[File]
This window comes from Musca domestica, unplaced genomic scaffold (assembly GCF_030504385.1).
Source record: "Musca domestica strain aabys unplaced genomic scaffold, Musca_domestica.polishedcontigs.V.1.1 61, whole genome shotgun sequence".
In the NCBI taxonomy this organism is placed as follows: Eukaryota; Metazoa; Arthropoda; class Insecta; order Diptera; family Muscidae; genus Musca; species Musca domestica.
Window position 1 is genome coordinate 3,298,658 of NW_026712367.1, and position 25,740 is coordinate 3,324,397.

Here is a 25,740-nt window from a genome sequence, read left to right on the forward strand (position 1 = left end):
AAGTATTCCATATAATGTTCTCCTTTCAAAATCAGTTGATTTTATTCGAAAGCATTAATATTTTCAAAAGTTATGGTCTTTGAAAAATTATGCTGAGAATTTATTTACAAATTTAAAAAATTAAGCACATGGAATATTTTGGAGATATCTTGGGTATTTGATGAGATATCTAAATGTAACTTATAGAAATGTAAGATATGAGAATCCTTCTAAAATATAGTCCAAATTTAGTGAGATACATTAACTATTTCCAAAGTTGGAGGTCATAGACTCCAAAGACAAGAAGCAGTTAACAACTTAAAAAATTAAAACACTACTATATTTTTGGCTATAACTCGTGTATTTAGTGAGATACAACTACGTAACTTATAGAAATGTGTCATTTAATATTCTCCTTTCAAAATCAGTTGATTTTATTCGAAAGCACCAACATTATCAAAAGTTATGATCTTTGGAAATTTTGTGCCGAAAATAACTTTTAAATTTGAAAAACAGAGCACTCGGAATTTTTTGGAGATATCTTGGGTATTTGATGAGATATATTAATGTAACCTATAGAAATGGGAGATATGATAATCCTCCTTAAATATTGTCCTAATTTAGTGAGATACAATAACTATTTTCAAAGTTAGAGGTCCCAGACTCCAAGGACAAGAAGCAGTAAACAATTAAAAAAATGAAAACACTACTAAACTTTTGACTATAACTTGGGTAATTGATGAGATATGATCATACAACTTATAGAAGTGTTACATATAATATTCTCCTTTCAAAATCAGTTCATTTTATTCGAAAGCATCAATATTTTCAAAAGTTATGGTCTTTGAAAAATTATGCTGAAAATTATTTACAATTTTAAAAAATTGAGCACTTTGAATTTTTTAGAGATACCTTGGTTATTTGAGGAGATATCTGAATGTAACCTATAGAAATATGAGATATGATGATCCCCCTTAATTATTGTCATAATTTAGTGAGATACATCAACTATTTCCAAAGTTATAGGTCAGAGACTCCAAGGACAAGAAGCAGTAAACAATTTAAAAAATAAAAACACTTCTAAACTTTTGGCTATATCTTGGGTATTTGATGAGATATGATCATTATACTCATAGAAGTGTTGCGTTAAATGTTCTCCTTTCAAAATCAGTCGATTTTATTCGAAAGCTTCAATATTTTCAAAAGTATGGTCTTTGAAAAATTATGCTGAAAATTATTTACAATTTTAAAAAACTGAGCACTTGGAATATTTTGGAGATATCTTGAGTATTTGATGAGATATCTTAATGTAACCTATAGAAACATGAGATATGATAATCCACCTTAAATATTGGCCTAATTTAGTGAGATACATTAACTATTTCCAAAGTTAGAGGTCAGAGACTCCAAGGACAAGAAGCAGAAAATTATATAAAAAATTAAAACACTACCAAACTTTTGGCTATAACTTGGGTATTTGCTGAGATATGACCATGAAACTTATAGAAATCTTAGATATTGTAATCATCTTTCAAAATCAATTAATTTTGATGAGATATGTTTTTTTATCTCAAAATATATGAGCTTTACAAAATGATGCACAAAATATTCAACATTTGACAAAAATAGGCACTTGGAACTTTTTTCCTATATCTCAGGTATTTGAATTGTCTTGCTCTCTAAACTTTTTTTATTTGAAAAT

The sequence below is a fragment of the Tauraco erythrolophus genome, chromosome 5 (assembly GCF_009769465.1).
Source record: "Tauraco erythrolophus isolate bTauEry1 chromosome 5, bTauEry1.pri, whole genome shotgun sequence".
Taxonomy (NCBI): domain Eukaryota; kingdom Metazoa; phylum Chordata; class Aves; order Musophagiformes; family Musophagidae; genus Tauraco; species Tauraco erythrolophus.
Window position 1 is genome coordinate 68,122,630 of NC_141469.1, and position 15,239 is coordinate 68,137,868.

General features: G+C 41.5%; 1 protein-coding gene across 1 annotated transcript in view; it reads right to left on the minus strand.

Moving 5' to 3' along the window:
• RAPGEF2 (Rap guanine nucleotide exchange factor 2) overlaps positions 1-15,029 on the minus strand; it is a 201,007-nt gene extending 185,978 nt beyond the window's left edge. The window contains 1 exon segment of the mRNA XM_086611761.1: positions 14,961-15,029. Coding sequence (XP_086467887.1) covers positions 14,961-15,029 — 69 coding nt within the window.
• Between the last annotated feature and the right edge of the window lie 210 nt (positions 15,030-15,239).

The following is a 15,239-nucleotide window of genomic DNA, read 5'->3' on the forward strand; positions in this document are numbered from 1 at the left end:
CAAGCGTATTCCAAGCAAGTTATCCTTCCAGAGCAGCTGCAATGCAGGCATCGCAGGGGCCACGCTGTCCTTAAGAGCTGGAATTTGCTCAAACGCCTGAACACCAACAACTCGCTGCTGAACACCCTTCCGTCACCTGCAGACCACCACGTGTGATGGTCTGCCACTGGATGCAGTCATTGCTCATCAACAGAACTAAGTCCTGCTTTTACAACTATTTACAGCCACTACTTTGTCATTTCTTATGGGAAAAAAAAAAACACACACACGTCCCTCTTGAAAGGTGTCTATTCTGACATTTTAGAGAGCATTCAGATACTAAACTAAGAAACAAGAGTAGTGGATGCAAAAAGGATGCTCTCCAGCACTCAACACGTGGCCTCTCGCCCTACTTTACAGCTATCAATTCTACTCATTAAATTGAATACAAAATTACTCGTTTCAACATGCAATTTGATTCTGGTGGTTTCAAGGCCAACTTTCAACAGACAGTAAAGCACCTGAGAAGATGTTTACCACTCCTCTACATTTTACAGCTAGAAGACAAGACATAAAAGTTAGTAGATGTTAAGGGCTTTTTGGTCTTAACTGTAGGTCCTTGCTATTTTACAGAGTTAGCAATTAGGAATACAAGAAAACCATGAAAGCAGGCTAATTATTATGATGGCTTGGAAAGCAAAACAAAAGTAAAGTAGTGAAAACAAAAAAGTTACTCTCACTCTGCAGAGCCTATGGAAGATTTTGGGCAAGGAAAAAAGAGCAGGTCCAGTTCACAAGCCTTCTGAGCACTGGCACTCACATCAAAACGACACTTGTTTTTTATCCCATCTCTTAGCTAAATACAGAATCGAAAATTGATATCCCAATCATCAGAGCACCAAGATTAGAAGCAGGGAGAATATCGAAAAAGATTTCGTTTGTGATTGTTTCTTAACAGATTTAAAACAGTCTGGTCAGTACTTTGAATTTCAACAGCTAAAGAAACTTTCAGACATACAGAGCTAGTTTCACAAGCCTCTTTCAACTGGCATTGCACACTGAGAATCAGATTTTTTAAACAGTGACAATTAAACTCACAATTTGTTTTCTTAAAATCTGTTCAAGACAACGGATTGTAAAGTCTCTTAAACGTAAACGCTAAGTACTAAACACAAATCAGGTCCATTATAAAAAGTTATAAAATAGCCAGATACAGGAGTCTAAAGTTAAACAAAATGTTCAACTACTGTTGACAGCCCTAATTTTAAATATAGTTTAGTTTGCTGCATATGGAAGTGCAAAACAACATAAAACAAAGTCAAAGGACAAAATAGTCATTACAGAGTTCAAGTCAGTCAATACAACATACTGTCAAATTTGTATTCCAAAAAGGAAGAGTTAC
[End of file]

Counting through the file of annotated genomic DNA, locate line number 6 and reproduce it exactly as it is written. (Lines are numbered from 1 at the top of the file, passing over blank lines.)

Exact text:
AAGTATTCCATATAATGTTCTCCTTTCAAAATCAGTTGATTTTATTCGAAAGCATTAATATTTTCAAAAGTTATGGTCTTTGAAAAATTATGCTGAGAATTTATTTACAAATTTAAAAAATTAAGCACATGGAATATTTTGGAGATATCTTGGGTATTTGATGAGATATCTAAATGTAACTTATAGAAATGTAAGATATGAGAATCCTTCTAAAATATAGTCCAAATTTAGTGAGATACATTAACTATTTCCAAAGTTGGAGGTCATAGACTCCAAAGACAAGAAGCAGTTAACAACTTAAAAAATTAAAACACTACTATATTTTTGGCTATAACTCGTGTATTTAGTGAGATACAACTACGTAACTTATAGAAATGTGTCATTTAATATTCTCCTTTCAAAATCAGTTGATTTTATTCGAAAGCACCAACATTATCAAAAGTTATGATCTTTGGAAATTTTGTGCCGAAAATAACTTTTAAATTTGAAAAACAGAGCACTCGGAATTTTTTGGAGATATCTTGGGTATTTGATGAGATATATTAATGTAACCTATAGAAATGGGAGATATGATAATCCTCCTTAAATATTGTCCTAATTTAGTGAGATACAATAACTATTTTCAAAGTTAGAGGTCCCAGACTCCAAGGACAAGAAGCAGTAAACAATTAAAAAAATGAAAACACTACTAAACTTTTGACTATAACTTGGGTAATTGATGAGATATGATCATACAACTTATAGAAGTGTTACATATAATATTCTCCTTTCAAAATCAGTTCATTTTATTCGAAAGCATCAATATTTTCAAAAGTTATGGTCTTTGAAAAATTATGCTGAAAATTATTTACAATTTTAAAAAATTGAGCACTTTGAATTTTTTAGAGATACCTTGGTTATTTGAGGAGATATCTGAATGTAACCTATAGAAATATGAGATATGATGATCCCCCTTAATTATTGTCATAATTTAGTGAGATACATCAACTATTTCCAAAGTTATAGGTCAGAGACTCCAAGGACAAGAAGCAGTAAACAATTTAAAAAATAAAAACACTTCTAAACTTTTGGCTATATCTTGGGTATTTGATGAGATATGATCATTATACTCATAGAAGTGTTGCGTTAAATGTTCTCCTTTCAAAATCAGTCGATTTTATTCGAAAGCTTCAATATTTTCAAAAGTATGGTCTTTGAAAAATTATGCTGAAAATTATTTACAATTTTAAAAAACTGAGCACTTGGAATATTTTGGAGATATCTTGAGTATTTGATGAGATATCTTAATGTAACCTATAGAAACATGAGATATGATAATCCACCTTAAATATTGGCCTAATTTAGTGAGATACATTAACTATTTCCAAAGTTAGAGGTCAGAGACTCCAAGGACAAGAAGCAGAAAATTATATAAAAAATTAAAACACTACCAAACTTTTGGCTATAACTTGGGTATTTGCTGAGATATGACCATGAAACTTATAGAAATCTTAGATATTGTAATCATCTTTCAAAATCAATTAATTTTGATGAGATATGTTTTTTTATCTCAAAATATATGAGCTTTACAAAATGATGCACAAAATATTCAACATTTGACAAAAATAGGCACTTGGAACTTTTTTCCTATATCTCAGGTATTTGAATTGTCTTGCTCTCTAAACTTTTTTTATTTGAAAAT